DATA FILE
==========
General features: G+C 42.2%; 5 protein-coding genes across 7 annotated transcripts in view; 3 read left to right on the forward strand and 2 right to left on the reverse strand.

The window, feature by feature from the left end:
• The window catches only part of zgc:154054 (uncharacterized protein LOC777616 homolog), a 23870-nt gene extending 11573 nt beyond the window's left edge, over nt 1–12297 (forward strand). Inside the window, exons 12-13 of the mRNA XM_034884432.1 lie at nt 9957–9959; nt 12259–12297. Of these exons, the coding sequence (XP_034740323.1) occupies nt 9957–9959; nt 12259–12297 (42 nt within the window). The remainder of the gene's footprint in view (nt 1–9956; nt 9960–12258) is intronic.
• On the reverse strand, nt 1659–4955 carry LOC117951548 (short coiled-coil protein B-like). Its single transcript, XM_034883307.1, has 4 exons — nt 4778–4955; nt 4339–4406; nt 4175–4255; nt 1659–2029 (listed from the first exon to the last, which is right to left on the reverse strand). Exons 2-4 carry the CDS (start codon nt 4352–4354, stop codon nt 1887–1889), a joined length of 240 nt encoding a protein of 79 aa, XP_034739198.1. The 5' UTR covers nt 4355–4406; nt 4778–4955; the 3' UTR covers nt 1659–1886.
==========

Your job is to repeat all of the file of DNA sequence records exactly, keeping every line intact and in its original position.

General features: G+C 42.2%; 5 protein-coding genes across 7 annotated transcripts in view; 3 read left to right on the forward strand and 2 right to left on the reverse strand.

The window, feature by feature from the left end:
• The window catches only part of zgc:154054 (uncharacterized protein LOC777616 homolog), a 23870-nt gene extending 11573 nt beyond the window's left edge, over nt 1–12297 (forward strand). Inside the window, exons 12-13 of the mRNA XM_034884432.1 lie at nt 9957–9959; nt 12259–12297. Of these exons, the coding sequence (XP_034740323.1) occupies nt 9957–9959; nt 12259–12297 (42 nt within the window). The remainder of the gene's footprint in view (nt 1–9956; nt 9960–12258) is intronic.
• On the reverse strand, nt 1659–4955 carry LOC117951548 (short coiled-coil protein B-like). Its single transcript, XM_034883307.1, has 4 exons — nt 4778–4955; nt 4339–4406; nt 4175–4255; nt 1659–2029 (listed from the first exon to the last, which is right to left on the reverse strand). Exons 2-4 carry the CDS (start codon nt 4352–4354, stop codon nt 1887–1889), a joined length of 240 nt encoding a protein of 79 aa, XP_034739198.1. The 5' UTR covers nt 4355–4406; nt 4778–4955; the 3' UTR covers nt 1659–1886.